Acquisition of the ArticleSemantics by Child and AdultL2-English Learners Tania Ionin, María Luisa Zubizarreta, Vadim Philippov (2009)
INTRODUCTIONQuestion:Do children and adults acquire a secondlanguage in the same way?
MAIN FOCUSTRADITIONALLY ULTIMATE ATTAINMENT •L2 learners that started learning the L2 during childhood (early learners) •L2 learners that started learning the L2 as adults (late learners) Conslusions so far: consensus •Early learners outperform the late learners on grammaticality judgement tasks in the L2 Conslusions so far: disagreement •The reason/explanation for this difference •Biological •Social •Input
MORE RECENTLY MAIN FOCUS PROCESSING •¿is the processing of an L2 simmilar in children and adults? •Do both, children and adults, learners of an L2 have access to UG? Conclusions so far (generativist) •Children – yes GU •Adults– debatable •Schwartz (1992, 2002, 2004) – while the L1 is kept constant, the adults’ acquisition process is simmilar to that of children – UG constrained
Articles, definiteness and specificity Aside from definitness, articles also encode specificity. In English, specificity is not morphologically marked. In Samoan, specific and non specific objects are marked with two different articles.
Some definitions Definiteness: a presupposition of uniqueness The speaker assumes that the hearer shares the presuposition of the existence of a unique individual in the set denoted by the NP. Specificity: a speaker’s intent to refer The speaker intends to refer to a unique individual in the set denoted by the NP and considers this individual to possess some noteworthy property.
CLASSIFICATION & EXAMPLES [+definfinite, + specific] I want to talk to the winner of this race – she is a good friend of mine.[+definite, -specific] I want to talk to the winner of this race – whoever that happens to be.[-definite, +specific] Professor Robertson is meeting with a student from her class – my best friend Alice.[-definite, -specific] Professor Robertson is meeting with a student from her class – I don’t know which one.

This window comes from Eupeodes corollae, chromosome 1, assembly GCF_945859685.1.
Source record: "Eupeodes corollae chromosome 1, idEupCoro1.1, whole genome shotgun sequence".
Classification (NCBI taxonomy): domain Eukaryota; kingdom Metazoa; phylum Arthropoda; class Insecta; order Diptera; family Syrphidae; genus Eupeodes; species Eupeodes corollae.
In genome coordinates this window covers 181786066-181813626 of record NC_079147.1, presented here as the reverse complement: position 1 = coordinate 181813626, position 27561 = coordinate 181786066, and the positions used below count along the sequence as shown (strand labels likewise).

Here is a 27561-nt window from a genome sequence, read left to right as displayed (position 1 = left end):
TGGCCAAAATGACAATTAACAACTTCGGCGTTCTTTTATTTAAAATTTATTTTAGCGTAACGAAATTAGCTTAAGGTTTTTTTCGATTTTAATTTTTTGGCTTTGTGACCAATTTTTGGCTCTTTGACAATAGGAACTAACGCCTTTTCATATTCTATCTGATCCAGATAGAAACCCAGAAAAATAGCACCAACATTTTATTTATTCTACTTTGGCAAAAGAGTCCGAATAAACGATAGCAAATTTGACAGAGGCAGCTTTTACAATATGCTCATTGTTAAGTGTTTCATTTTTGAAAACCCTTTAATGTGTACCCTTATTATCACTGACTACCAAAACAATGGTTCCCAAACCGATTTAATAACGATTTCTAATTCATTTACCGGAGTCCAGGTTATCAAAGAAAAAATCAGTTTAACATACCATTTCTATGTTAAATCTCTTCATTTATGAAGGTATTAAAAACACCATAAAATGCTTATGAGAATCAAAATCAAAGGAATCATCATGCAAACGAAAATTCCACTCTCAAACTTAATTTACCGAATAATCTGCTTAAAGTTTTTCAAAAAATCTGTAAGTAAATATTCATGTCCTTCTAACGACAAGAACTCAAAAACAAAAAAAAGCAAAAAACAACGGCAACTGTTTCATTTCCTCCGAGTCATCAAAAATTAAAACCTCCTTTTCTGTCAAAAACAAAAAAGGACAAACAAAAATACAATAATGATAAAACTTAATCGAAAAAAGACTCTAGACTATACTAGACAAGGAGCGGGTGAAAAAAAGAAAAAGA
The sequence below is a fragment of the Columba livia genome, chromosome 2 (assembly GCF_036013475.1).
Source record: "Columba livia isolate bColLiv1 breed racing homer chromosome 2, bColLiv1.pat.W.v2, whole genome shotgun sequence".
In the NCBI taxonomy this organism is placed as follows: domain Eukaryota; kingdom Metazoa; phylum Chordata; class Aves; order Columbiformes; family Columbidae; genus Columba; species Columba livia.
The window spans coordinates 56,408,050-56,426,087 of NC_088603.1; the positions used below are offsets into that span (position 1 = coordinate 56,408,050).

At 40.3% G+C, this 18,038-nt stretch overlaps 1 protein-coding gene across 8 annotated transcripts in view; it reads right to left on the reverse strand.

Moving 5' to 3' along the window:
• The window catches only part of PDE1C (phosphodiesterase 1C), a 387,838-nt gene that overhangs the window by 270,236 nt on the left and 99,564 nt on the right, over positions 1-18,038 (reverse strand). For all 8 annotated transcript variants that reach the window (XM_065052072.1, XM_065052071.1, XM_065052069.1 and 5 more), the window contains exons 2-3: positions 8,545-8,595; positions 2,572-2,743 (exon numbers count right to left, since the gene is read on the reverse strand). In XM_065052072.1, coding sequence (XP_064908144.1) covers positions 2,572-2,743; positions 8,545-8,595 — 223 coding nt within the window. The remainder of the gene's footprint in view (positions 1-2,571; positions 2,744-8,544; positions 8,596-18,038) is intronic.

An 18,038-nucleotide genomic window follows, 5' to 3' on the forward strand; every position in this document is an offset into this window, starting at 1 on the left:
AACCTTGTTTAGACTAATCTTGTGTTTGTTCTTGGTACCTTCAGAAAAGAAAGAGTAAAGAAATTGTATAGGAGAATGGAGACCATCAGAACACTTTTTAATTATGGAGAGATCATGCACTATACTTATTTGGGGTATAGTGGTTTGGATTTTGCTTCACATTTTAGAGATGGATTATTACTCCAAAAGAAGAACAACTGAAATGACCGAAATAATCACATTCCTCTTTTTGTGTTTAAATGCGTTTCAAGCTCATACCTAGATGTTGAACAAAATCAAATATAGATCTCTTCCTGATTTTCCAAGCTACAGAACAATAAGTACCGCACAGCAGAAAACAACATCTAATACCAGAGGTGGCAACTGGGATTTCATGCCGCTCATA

ACQUISITION OF ARTICLES BY CHILDRENAND ADULTS (previous studies) ADULTS L2 learners of English overuse “a” with non-specific definites [+definite, –specific] L2 learners of English over use “the” in indefinite and specific contexts [- definite, +specific] CHILDREN Child L2 learners of English overuse “the” in indefinite, specific contexts (like the adults) Chlid L2 learners of English do not overuse “a” with non-specific definites (unlinke the adults)
Possible Explanations Children are egocentric and disregard the knowlede of the listener.Psychological It is difficult for children to separate the listeners’ assumptions by those of the speaker.Linguistic The association of “the” with specificity.
Current studyMOTIVATION:Explain the difference between children and adultsDetermine which explanation best explains the(mis)use of articles.
Participants26 adults, L1 Russina, L2 English58 children (10-12 yrs old) L1 Russian, L2 EnglishControl group L1 English (adults and children)
METHODOLOGYWRITTEN ELICITATION 60 short dialogues designed to elicit articlesCLOZE TEST (only for adult L2 English learners)
RESULTSL1 ENGLISH High scores Children made more mistakes (compared to the adults) The few mistakes children made were in nonspecific indefinitesL2 ENGLISH The two groups are statistically comparable Clear influence of specificity (both groups) Adults: influence of specificity is evident both, in definite contexts as well as indefinite contexts. Children: influence of specificity is much more evident in indefinite contexts than it is in definite ones
CONCLUSIONQUESTION: Do children and adults of an article-less L1 acquire English articles in the same way?ANSWER:YES and NO
Explicit and implicit knowledge Learners have both, explicit and implicit knowledge about article use. Implicit: takes the form of access to semantic universals Explicit: takes the form of explicit strategy – overextends the semantic distinction to dfinites & indefinites. EVIDENCE: performance on implicit tasks and differences among adult learners in different studies. Ionin (2004) an implicit task for L1 Russians and L1 Korean learners of L2 English: written narrative task (did not explicitly target articles) – targeted meaning, rather than form and did not encourage conscious awareness of linguistic rules – implicit task article ellicitation task – explicit task